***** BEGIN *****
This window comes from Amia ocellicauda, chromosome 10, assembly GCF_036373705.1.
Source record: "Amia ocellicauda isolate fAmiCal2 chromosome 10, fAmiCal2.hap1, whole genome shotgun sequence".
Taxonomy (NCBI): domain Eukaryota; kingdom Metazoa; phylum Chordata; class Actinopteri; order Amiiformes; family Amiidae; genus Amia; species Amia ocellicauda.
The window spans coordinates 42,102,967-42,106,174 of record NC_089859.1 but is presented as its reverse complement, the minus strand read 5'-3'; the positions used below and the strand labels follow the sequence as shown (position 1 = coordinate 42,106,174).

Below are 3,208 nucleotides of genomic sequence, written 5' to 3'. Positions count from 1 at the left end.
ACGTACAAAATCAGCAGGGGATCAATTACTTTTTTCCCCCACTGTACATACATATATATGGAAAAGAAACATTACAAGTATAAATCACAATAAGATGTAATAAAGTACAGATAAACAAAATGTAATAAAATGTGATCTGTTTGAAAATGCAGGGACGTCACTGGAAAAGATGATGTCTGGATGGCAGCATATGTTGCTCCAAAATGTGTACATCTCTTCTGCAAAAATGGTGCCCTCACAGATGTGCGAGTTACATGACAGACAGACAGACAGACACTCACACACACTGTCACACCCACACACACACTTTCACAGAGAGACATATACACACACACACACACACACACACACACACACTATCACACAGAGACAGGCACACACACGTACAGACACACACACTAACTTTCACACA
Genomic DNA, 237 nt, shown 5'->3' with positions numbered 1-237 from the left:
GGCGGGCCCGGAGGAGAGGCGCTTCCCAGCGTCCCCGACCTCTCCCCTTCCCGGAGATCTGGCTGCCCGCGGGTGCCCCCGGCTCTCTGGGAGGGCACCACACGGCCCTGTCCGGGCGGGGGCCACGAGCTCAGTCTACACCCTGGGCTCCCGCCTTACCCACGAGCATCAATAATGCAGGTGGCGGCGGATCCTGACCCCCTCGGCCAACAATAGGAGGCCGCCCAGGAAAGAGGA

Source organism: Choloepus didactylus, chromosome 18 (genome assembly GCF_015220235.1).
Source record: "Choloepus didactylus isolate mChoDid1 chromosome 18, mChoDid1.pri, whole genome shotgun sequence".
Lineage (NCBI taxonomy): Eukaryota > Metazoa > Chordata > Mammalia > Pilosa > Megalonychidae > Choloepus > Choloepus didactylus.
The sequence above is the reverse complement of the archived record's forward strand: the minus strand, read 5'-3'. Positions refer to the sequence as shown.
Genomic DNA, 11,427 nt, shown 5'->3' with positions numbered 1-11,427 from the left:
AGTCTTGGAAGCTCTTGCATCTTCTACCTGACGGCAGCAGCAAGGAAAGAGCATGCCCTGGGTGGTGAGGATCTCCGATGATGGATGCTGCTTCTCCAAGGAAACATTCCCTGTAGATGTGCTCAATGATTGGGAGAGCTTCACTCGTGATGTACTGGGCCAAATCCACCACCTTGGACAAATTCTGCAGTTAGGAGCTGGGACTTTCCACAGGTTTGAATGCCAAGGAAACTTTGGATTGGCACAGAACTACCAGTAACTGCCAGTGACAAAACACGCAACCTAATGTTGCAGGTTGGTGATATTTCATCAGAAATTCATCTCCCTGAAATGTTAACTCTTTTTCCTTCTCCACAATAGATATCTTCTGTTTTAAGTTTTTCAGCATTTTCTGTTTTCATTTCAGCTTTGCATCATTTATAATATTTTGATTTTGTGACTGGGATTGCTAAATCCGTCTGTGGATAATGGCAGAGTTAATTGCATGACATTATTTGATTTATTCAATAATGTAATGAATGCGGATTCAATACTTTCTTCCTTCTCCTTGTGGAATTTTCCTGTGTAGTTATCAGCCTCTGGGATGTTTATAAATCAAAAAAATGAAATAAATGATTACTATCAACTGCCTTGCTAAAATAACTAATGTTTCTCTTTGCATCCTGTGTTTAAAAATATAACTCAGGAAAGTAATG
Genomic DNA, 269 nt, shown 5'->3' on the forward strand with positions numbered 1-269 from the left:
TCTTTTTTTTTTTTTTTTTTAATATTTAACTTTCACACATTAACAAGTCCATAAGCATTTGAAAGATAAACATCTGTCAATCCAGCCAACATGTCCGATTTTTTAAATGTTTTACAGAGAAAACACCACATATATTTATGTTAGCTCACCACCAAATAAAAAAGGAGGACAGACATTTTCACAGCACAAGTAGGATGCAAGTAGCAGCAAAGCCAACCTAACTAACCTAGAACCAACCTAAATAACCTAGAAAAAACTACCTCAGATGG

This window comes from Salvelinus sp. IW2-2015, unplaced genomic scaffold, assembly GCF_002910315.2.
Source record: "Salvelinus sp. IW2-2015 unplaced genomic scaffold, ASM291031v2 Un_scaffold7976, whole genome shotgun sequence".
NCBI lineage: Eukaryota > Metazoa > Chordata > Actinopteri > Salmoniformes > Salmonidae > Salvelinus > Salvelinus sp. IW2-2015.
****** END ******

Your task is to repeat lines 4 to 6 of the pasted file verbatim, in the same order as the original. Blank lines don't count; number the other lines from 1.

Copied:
The window spans coordinates 42,102,967-42,106,174 of record NC_089859.1 but is presented as its reverse complement, the minus strand read 5'-3'; the positions used below and the strand labels follow the sequence as shown (position 1 = coordinate 42,106,174).

Below are 3,208 nucleotides of genomic sequence, written 5' to 3'. Positions count from 1 at the left end.
ACGTACAAAATCAGCAGGGGATCAATTACTTTTTTCCCCCACTGTACATACATATATATGGAAAAGAAACATTACAAGTATAAATCACAATAAGATGTAATAAAGTACAGATAAACAAAATGTAATAAAATGTGATCTGTTTGAAAATGCAGGGACGTCACTGGAAAAGATGATGTCTGGATGGCAGCATATGTTGCTCCAAAATGTGTACATCTCTTCTGCAAAAATGGTGCCCTCACAGATGTGCGAGTTACATGACAGACAGACAGACAGACACTCACACACACTGTCACACCCACACACACACTTTCACAGAGAGACATATACACACACACACACACACACACACACACACACTATCACACAGAGACAGGCACACACACGTACAGACACACACACTAACTTTCACACA